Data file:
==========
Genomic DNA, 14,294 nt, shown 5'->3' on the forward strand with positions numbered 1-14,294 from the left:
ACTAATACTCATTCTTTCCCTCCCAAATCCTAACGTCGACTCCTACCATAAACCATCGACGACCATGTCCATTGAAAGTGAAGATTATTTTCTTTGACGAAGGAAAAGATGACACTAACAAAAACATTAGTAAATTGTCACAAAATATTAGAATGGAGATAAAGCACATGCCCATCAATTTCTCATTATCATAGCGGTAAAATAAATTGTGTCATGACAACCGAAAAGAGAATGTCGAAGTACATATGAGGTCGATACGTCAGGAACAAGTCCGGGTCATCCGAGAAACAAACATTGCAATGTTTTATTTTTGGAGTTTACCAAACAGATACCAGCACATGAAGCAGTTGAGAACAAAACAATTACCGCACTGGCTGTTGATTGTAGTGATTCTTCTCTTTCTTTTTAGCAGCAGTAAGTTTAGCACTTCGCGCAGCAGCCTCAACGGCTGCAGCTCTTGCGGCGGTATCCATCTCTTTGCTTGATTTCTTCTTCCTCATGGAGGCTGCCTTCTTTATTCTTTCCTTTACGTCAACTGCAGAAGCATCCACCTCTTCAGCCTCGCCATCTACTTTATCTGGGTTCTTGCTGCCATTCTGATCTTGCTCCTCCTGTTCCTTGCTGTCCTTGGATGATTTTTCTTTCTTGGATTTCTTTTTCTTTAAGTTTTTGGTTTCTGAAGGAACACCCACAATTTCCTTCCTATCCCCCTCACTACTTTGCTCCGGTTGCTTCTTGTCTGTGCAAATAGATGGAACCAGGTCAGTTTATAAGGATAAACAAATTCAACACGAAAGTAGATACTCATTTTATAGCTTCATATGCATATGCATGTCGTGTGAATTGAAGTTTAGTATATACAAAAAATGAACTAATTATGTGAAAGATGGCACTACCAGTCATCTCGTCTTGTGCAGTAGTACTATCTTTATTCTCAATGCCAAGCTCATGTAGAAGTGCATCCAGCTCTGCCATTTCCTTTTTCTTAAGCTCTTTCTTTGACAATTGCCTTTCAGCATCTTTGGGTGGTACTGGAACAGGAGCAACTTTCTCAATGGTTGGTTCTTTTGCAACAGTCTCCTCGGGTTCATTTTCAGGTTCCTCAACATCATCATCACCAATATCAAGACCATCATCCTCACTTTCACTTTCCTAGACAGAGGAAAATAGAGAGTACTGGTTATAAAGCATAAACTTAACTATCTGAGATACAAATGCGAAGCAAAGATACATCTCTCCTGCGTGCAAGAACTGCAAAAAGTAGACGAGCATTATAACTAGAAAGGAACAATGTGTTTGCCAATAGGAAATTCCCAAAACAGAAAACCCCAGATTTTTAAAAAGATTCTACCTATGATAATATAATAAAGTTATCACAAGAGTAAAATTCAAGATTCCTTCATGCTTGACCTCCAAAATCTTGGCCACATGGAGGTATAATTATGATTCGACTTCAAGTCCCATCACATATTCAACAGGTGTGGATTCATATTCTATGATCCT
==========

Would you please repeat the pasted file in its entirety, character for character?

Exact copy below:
Genomic DNA, 14,294 nt, shown 5'->3' on the forward strand with positions numbered 1-14,294 from the left:
ACTAATACTCATTCTTTCCCTCCCAAATCCTAACGTCGACTCCTACCATAAACCATCGACGACCATGTCCATTGAAAGTGAAGATTATTTTCTTTGACGAAGGAAAAGATGACACTAACAAAAACATTAGTAAATTGTCACAAAATATTAGAATGGAGATAAAGCACATGCCCATCAATTTCTCATTATCATAGCGGTAAAATAAATTGTGTCATGACAACCGAAAAGAGAATGTCGAAGTACATATGAGGTCGATACGTCAGGAACAAGTCCGGGTCATCCGAGAAACAAACATTGCAATGTTTTATTTTTGGAGTTTACCAAACAGATACCAGCACATGAAGCAGTTGAGAACAAAACAATTACCGCACTGGCTGTTGATTGTAGTGATTCTTCTCTTTCTTTTTAGCAGCAGTAAGTTTAGCACTTCGCGCAGCAGCCTCAACGGCTGCAGCTCTTGCGGCGGTATCCATCTCTTTGCTTGATTTCTTCTTCCTCATGGAGGCTGCCTTCTTTATTCTTTCCTTTACGTCAACTGCAGAAGCATCCACCTCTTCAGCCTCGCCATCTACTTTATCTGGGTTCTTGCTGCCATTCTGATCTTGCTCCTCCTGTTCCTTGCTGTCCTTGGATGATTTTTCTTTCTTGGATTTCTTTTTCTTTAAGTTTTTGGTTTCTGAAGGAACACCCACAATTTCCTTCCTATCCCCCTCACTACTTTGCTCCGGTTGCTTCTTGTCTGTGCAAATAGATGGAACCAGGTCAGTTTATAAGGATAAACAAATTCAACACGAAAGTAGATACTCATTTTATAGCTTCATATGCATATGCATGTCGTGTGAATTGAAGTTTAGTATATACAAAAAATGAACTAATTATGTGAAAGATGGCACTACCAGTCATCTCGTCTTGTGCAGTAGTACTATCTTTATTCTCAATGCCAAGCTCATGTAGAAGTGCATCCAGCTCTGCCATTTCCTTTTTCTTAAGCTCTTTCTTTGACAATTGCCTTTCAGCATCTTTGGGTGGTACTGGAACAGGAGCAACTTTCTCAATGGTTGGTTCTTTTGCAACAGTCTCCTCGGGTTCATTTTCAGGTTCCTCAACATCATCATCACCAATATCAAGACCATCATCCTCACTTTCACTTTCCTAGACAGAGGAAAATAGAGAGTACTGGTTATAAAGCATAAACTTAACTATCTGAGATACAAATGCGAAGCAAAGATACATCTCTCCTGCGTGCAAGAACTGCAAAAAGTAGACGAGCATTATAACTAGAAAGGAACAATGTGTTTGCCAATAGGAAATTCCCAAAACAGAAAACCCCAGATTTTTAAAAAGATTCTACCTATGATAATATAATAAAGTTATCACAAGAGTAAAATTCAAGATTCCTTCATGCTTGACCTCCAAAATCTTGGCCACATGGAGGTATAATTATGATTCGACTTCAAGTCCCATCACATATTCAACAGGTGTGGATTCATATTCTATGATCCT